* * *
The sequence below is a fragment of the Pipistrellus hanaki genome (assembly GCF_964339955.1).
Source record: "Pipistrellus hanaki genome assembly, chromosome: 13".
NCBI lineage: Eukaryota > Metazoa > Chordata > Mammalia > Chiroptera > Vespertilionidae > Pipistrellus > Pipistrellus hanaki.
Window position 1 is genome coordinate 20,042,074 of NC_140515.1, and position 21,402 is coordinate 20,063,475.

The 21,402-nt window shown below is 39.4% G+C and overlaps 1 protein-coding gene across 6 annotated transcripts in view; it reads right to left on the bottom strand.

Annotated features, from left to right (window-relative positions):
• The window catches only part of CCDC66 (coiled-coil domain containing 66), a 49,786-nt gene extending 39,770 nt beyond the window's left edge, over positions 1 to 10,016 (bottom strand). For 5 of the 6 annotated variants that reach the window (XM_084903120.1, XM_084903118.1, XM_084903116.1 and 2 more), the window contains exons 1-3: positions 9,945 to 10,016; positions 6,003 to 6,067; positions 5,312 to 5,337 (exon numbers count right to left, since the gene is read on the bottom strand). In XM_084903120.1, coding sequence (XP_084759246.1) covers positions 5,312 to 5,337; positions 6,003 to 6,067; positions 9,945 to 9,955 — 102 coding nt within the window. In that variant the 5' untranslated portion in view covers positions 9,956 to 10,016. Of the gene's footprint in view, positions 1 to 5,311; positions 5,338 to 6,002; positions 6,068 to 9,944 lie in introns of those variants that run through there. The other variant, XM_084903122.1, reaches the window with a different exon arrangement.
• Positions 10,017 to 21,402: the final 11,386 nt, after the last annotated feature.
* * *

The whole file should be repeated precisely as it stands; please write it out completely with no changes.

The sequence below is a fragment of the Pipistrellus hanaki genome (assembly GCF_964339955.1).
Source record: "Pipistrellus hanaki genome assembly, chromosome: 13".
NCBI lineage: Eukaryota > Metazoa > Chordata > Mammalia > Chiroptera > Vespertilionidae > Pipistrellus > Pipistrellus hanaki.
Window position 1 is genome coordinate 20,042,074 of NC_140515.1, and position 21,402 is coordinate 20,063,475.

The 21,402-nt window shown below is 39.4% G+C and overlaps 1 protein-coding gene across 6 annotated transcripts in view; it reads right to left on the bottom strand.

Annotated features, from left to right (window-relative positions):
• The window catches only part of CCDC66 (coiled-coil domain containing 66), a 49,786-nt gene extending 39,770 nt beyond the window's left edge, over positions 1 to 10,016 (bottom strand). For 5 of the 6 annotated variants that reach the window (XM_084903120.1, XM_084903118.1, XM_084903116.1 and 2 more), the window contains exons 1-3: positions 9,945 to 10,016; positions 6,003 to 6,067; positions 5,312 to 5,337 (exon numbers count right to left, since the gene is read on the bottom strand). In XM_084903120.1, coding sequence (XP_084759246.1) covers positions 5,312 to 5,337; positions 6,003 to 6,067; positions 9,945 to 9,955 — 102 coding nt within the window. In that variant the 5' untranslated portion in view covers positions 9,956 to 10,016. Of the gene's footprint in view, positions 1 to 5,311; positions 5,338 to 6,002; positions 6,068 to 9,944 lie in introns of those variants that run through there. The other variant, XM_084903122.1, reaches the window with a different exon arrangement.
• Positions 10,017 to 21,402: the final 11,386 nt, after the last annotated feature.